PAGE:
In my coaching business, I have worked with couples to help them realign their objectives and make agreements around their emotional challenges (as a couple and as individuals). What’s different about coaching is I am tuning in to what the COUPLE needs and how to get there. While we discuss how a particular behavior or event might trigger old emotional hurts, our objective is to align both partners in their actions and words. Just like a fitness coach, a life coach is going to help you set YOUR goals and the work up plans of action to help you get there. As a couple these goals will often focus on intimacy, chores, money, and (if parents) raising the kids.
And I’m making it easy to get started with coaching. I’m giving away a 30-minute coaching session for free. We can start down the path of identifying your goals and see if working together makes sense. Here’s the link: BOOK A 30-MINUTE CALL with John.
I will leave you with this.
- You are responsible for your own happiness.
- A relationship will push all of your edges and help you to confront your personal challenges.
- As a coach I can help you navigate RELATIONSHIP BUILDING. (see articles below)
- The introductory call is free.
As a certified life coach, I’ve been helping men and women find fulfilling relationships. If you’d like to chat for 30-minutes about your dating/relationship challenges, I always give the first 30-session away for free. LEARN ABOUT COACHING. There are no obligations to continue. But I get excited every time I talk to someone new. I can offer new perspectives and experiences from my post-divorce dating journey. Most of all, I can offer hope. And who better to edit and spiff up your online dating profile, than a single man?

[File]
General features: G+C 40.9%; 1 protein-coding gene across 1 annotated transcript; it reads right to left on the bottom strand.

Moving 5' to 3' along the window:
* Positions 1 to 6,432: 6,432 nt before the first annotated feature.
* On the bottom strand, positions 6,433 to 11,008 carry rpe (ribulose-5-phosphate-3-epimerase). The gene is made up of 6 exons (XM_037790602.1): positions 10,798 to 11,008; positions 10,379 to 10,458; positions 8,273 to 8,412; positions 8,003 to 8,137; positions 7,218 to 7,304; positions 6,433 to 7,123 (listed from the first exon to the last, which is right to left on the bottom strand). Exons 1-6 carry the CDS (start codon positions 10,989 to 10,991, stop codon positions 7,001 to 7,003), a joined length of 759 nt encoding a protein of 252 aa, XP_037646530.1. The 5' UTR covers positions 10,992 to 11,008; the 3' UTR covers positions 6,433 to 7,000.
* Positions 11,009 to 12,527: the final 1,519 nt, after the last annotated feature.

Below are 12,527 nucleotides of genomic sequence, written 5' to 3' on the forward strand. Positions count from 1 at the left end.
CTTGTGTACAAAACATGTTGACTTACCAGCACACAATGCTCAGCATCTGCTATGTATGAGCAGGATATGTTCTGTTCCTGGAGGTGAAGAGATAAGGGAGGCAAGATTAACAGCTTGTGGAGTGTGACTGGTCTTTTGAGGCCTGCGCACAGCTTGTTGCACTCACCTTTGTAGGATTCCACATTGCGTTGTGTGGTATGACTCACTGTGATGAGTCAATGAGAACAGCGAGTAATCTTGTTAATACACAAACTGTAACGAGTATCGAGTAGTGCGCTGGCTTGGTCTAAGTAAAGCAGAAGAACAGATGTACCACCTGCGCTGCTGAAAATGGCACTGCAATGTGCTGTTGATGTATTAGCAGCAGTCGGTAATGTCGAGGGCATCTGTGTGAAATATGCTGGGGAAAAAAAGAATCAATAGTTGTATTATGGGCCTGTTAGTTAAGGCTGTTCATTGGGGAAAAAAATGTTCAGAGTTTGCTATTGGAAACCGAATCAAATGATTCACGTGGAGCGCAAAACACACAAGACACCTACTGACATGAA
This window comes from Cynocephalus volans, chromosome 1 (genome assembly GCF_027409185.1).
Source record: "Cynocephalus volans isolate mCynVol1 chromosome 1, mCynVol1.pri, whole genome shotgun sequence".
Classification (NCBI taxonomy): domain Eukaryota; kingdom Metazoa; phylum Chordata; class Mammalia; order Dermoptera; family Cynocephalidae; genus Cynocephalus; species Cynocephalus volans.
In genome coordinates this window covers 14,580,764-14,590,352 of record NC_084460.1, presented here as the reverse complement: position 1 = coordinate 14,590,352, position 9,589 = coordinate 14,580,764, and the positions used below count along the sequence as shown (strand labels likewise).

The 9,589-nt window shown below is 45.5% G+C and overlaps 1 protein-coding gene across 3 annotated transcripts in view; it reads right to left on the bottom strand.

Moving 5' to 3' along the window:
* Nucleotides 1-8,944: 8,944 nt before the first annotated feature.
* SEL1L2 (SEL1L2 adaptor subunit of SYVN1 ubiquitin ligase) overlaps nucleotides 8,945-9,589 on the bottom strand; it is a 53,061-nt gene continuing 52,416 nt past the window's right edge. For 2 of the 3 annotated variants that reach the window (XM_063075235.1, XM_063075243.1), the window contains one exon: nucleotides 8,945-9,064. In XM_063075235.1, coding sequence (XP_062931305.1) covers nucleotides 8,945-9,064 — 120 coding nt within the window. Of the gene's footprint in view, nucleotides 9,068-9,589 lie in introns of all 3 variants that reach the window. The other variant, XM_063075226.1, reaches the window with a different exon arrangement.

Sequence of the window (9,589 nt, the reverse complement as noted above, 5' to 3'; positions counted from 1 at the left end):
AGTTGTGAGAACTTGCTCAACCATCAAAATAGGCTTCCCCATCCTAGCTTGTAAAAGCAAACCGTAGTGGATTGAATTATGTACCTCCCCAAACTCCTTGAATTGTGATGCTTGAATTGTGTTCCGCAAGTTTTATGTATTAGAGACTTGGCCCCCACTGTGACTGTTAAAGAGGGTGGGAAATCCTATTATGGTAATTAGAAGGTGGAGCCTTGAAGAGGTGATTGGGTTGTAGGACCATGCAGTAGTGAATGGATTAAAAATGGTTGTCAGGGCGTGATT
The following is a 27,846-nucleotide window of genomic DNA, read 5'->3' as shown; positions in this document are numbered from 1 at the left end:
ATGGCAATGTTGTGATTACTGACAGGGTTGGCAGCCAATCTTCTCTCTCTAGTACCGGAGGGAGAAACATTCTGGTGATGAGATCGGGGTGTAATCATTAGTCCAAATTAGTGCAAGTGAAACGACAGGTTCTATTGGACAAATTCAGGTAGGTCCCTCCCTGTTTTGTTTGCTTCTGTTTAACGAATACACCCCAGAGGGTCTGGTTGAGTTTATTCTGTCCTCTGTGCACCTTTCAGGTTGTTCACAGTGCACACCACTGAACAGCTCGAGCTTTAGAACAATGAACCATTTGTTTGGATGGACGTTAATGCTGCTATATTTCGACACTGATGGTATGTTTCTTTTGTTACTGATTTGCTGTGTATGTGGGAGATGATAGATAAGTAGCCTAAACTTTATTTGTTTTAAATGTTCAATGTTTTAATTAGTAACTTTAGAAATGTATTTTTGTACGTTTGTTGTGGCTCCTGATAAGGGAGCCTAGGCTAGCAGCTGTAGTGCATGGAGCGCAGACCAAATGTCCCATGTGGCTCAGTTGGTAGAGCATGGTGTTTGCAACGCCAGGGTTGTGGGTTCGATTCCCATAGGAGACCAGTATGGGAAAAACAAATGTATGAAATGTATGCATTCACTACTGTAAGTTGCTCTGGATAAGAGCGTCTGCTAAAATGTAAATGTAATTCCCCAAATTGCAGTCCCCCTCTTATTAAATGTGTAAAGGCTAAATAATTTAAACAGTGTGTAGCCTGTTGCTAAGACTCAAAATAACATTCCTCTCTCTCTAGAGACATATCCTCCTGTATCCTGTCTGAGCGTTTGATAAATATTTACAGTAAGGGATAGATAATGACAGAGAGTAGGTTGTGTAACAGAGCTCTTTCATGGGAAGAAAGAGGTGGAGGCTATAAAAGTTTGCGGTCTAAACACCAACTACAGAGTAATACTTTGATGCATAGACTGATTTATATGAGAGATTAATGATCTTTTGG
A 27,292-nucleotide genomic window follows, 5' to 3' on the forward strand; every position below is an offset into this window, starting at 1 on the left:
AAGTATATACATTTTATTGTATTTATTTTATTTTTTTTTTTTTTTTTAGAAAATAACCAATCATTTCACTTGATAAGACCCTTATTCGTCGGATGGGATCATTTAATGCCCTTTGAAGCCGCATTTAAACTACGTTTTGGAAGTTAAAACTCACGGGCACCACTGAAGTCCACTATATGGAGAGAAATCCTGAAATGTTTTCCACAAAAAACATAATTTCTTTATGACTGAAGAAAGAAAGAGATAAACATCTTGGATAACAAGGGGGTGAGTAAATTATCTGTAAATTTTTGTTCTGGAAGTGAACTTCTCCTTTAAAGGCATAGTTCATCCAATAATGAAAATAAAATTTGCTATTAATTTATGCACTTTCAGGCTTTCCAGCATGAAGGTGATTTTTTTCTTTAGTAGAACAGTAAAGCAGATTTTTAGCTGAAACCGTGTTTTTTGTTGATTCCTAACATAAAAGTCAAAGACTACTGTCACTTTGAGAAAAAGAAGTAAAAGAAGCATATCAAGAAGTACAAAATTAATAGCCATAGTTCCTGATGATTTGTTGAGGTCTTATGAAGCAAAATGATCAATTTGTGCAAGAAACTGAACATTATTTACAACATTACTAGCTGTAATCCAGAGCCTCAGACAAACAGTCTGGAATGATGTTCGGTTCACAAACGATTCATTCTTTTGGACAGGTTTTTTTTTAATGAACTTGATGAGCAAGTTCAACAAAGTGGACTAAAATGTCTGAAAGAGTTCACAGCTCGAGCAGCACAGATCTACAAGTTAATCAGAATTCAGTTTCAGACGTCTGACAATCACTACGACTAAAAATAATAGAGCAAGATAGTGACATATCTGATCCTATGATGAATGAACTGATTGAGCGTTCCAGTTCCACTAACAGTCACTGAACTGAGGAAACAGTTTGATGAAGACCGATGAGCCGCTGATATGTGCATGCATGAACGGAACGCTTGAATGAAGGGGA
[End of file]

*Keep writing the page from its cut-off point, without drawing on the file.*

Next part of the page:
More articles from The Whole Parent
Relationship Building Articles
- Emotional Intelligence Essentials for Long-Term Relationship Success
- Relationship Building Skills & Wisdom: BRAVING & The Four Agreements
- Own Your Pain, Leave the Rest Alone: Relationship Building Skills
- 7 Laws of Healthy Relationship Building: What Are We All Hungry For?
- Finding My Authentic Self: Can You See the Real Me?
- I Know My Depression Frightens You: It’s Okay, We’re In This Together
- My Porcupine Period: Expressing Dissatisfaction In My Marriage
- Managing Depression In Romantic Relationships: Getting Real w/ Myself
- Keeping Your Cool When Your Lover Is On Fire with Rage
- Depression in a Relationship: Keep Climbing the Hill Together
- Focusing On the Other Person is a Trap
- Are You Receiving Me? When Not Listening Turns Towards Divorce
Parenting Guidance Ideas
- Parenting Lesson: Always Consider Lightening Your Kid’s Load
- Focus on Your Kid’s Strengths
- Connecting with Teenagers One at a Time on Their Terms, Always
- Teenaged Kids? Hard to Reach or Open to New Opportunities?
- 7 Messages Parents Need Their Teenaged Kids to Hear
- Whole Parent Tip: Getting Your Teen to Bed on Time
- The Single Dad and His Teenaged Kids
- Co-parenting Revised: Sex and Drugs and Rock’n’Roll
- The Joy of Young Parents
- The 3 Immutable Laws of Positive Co-Parenting
- Next-Level Parenting: Being Awesome Even in Divorce
- The Transformation of Love and Parenting in Marriage and Divorce
Individual Growth Advice
- You Are Loved: A Meditation on Self-love and Self-awareness
- I’ve Lost My Fire: How to Regain a Passionate Life
- The Hero’s Journey of Depression: The Max Powers Story
- Asking for Support is Hard for Most of Us, Especially Men
- 5 Health Factors to Prevent or Lessen Seasonal Depression: Get Support
- Let’s Make Some Changes and See What Happens
- Self-Care and Appreciation: Can I Love All of Myself Right Now?
- Can You Love Yourself As Much As You Desire Someone Else?